I generally decide on a case by case basis. On some mathematical functions,
there will be certain "canonical" or "common" states that are set as
defaults. For instance, in OpenCV it sets the default aperture size of the
filter in Canny edge detection to 3. I would choose to just make that a
mandatory parameter and note in the comments that it's "commonly 3".
Sometimes I might add a constant like const DefaultApertureSize = 3, but
not frequently unless behavior can get really wonky without the default
In other cases, I'll make a few with different names. To prevent an
explosion, when there's like 5 or 6 optional parameters I take time to
consider whether I really need 5 or 6 functions. Sometimes it turns out
that if they're going to set one, they're probably going to set the rest of
them. Or, at best, the optional parameters come in groups of two or three.
In this case, I think it ends up easier on both you and the user to only
make 2 or 3 versions, so they don't always have to pass every parameter,
but might occasionally run into a time when they have to set one or two
they didn't really need to. For example, I've seen functions that are like
DoSomething(int a, int b, int max=3, int min=1). It logically makes sense
here to do DoSomething(a,b int) and DoSomethingThreshold(a,b int, max,min
int). Sure, they technically may just want to increase max and keep min at
default, but it's a logical grouping of parameters.
I've never used an "option struct" before and can't immediately think of a
time it would be appropriate, but that seems like it could work if you
really had a lot of optional parameters without much dependency between
On Sunday, April 20, 2014 12:54:01 PM UTC-7, Justin Israel wrote:
Thanks Ian. Since there is a bit of variation in the options between the
many functions being wrapped, then I take away from this that writing
variants of the same function is the way to go.
On Apr 21, 2014 7:16 AM, "Ian Lance Taylor" wrote:
I was wondering what the proper idiom would be for wrapping C++ functions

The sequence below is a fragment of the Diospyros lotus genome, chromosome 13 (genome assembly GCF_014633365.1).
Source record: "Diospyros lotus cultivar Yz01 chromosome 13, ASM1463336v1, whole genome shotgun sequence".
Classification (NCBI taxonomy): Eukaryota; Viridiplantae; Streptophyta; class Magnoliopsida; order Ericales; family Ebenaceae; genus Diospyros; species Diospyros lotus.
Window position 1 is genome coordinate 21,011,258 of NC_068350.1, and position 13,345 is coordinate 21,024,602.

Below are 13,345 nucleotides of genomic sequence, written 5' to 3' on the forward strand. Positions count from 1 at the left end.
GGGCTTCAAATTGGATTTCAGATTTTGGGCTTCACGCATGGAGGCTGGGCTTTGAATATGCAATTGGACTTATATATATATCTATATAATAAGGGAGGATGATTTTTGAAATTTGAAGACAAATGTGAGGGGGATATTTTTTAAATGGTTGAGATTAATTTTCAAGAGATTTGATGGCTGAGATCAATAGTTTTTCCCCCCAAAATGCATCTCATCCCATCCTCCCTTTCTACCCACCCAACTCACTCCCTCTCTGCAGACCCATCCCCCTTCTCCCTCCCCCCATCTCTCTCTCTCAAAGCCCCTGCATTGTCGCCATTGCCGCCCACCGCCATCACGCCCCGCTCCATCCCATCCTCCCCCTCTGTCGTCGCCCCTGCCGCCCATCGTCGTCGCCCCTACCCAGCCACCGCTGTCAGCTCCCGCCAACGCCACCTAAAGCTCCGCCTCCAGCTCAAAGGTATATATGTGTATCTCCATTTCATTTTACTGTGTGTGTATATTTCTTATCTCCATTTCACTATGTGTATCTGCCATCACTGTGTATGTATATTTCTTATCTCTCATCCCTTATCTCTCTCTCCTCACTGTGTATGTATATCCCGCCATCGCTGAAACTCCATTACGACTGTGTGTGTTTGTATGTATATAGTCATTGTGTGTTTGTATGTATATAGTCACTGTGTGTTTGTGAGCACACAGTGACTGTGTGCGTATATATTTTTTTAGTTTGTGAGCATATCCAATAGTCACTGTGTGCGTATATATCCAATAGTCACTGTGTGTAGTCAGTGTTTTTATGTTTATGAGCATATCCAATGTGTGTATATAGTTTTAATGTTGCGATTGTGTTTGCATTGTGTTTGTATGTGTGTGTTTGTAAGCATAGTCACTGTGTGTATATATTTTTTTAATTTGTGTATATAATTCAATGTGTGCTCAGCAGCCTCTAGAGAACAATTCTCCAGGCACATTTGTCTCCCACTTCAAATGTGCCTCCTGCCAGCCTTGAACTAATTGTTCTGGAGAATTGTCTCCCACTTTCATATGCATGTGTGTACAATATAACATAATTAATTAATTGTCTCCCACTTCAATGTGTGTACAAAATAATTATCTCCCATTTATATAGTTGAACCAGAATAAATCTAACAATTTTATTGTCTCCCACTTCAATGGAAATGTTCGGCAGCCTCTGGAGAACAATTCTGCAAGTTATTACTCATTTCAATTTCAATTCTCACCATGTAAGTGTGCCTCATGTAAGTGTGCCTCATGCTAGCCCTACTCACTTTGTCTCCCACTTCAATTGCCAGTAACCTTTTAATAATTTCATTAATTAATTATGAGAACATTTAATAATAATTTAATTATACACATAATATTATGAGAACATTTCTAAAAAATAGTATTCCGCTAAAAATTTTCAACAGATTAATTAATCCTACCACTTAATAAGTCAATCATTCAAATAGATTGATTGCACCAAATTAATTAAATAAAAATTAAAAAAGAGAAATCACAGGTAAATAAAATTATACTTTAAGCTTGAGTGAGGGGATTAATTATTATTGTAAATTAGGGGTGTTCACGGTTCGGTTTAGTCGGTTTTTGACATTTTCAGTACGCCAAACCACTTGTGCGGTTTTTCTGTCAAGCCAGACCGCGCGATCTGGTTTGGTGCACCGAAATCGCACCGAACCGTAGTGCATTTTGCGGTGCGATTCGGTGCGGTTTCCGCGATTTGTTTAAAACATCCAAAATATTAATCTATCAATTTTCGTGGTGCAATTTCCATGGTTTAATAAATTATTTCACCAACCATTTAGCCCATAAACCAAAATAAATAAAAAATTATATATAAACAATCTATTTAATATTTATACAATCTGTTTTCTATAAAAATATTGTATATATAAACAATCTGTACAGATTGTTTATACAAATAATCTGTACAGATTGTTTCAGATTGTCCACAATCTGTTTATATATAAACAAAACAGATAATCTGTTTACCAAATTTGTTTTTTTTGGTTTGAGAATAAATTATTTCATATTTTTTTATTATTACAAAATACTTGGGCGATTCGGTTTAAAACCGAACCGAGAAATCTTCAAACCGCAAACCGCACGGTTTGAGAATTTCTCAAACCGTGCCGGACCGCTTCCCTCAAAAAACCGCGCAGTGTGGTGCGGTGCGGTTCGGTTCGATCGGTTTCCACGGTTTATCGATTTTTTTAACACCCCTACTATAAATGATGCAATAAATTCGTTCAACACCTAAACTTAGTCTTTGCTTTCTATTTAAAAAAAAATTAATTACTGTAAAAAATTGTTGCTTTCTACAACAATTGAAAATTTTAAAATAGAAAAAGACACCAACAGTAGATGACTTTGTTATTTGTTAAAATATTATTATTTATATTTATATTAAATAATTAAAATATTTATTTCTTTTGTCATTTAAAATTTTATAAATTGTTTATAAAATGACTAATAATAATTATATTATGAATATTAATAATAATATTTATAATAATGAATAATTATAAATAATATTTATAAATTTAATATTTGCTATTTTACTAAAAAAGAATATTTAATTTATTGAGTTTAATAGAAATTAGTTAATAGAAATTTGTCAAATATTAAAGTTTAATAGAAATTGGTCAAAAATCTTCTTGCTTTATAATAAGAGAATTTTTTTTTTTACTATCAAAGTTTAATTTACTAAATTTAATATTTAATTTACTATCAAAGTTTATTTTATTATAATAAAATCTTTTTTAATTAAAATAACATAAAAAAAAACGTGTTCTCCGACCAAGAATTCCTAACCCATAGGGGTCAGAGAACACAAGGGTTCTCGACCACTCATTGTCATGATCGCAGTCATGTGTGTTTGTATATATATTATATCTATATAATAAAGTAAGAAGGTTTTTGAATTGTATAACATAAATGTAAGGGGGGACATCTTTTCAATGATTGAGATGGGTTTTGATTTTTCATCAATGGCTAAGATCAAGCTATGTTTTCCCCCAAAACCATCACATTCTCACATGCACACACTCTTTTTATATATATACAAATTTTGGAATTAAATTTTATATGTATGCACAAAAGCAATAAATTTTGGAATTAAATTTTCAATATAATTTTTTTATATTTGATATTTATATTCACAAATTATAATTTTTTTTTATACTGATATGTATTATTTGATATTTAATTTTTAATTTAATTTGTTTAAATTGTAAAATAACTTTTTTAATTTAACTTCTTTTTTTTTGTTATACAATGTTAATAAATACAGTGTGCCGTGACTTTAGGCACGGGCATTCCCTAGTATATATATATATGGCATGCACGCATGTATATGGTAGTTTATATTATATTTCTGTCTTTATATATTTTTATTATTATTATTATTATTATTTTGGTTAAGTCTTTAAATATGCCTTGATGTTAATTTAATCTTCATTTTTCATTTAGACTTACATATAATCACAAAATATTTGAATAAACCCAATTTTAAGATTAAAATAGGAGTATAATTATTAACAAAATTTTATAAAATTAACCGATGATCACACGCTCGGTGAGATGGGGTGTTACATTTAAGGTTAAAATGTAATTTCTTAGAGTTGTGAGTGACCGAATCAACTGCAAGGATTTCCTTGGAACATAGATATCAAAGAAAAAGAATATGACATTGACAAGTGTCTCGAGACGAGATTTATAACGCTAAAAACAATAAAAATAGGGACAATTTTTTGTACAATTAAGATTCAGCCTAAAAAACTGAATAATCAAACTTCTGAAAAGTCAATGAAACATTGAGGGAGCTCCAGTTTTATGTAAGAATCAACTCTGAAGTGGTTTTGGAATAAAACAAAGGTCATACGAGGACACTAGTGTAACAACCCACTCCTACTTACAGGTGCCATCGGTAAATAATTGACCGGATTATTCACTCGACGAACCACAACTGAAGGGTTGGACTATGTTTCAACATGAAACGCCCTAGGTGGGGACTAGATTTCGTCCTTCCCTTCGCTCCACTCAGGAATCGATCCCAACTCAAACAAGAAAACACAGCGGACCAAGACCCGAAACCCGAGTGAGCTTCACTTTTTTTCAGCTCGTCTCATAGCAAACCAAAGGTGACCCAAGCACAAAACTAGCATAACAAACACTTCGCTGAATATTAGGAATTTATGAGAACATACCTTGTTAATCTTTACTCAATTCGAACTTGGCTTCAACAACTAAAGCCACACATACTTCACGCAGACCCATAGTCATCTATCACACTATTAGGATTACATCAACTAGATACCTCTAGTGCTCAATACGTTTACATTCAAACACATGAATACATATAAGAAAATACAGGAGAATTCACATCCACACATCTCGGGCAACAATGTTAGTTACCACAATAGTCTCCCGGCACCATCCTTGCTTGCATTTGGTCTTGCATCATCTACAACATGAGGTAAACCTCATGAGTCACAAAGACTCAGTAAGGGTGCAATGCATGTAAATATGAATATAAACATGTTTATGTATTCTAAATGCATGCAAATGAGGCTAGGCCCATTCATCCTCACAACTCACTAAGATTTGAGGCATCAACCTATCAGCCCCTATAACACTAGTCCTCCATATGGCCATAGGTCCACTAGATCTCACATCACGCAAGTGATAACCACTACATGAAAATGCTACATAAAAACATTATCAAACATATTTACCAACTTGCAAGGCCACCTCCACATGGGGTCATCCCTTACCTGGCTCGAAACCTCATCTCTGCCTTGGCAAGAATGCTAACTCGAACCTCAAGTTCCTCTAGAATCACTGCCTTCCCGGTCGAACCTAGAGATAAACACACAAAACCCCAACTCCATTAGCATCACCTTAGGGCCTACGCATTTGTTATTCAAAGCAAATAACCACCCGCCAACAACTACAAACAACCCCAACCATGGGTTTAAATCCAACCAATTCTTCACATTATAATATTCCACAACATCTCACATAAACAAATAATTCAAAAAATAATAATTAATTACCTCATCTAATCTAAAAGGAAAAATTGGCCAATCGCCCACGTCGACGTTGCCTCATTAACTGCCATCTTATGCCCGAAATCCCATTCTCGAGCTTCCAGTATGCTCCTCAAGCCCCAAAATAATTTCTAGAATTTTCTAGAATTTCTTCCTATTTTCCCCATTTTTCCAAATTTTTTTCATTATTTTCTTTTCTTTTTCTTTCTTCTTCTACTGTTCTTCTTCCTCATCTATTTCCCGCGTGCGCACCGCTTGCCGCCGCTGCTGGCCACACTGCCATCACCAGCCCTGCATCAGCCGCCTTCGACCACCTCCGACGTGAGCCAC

that contain a number of optional parameters. For instance:
bool write (const std::string &filename,
const std::string &fileformat = std::string(),
ProgressCallback progress callback=NULL)
Is it preferable to expose this in Go as a single function, where the user
would always have to pass the full set of values:
func Write(filename, fileformat string, progress ProgressCallback) bool
Write("foo.jpg", "", nil)
Write("foo", "jpg", nil)
Write("foo", "jpg", myCallback)
Or should it be broken out into explicit Write* calls:
func Write(filename string) bool
func WriteFormat(filename, fileformat string) bool
func WriteFormatCallback(filename, fileformat string, progress
This is a smaller example. There are functions that contain 1 required and 4
optional. So I could end up with a number of variants of the call vs one
where they have to pass in at least zero value params.
There is no one answer. Optional parameters are a form of function
overloading. Go encourages people to choose good names for different
versions of functions, rather than overloading a single name with
different meanings. So one approach is to think of the different ways
that a function is used, and choose good names. Or, if optional
parameters are there simply to provide options with typical defaults,
perhaps an Options struct would be appropriate.
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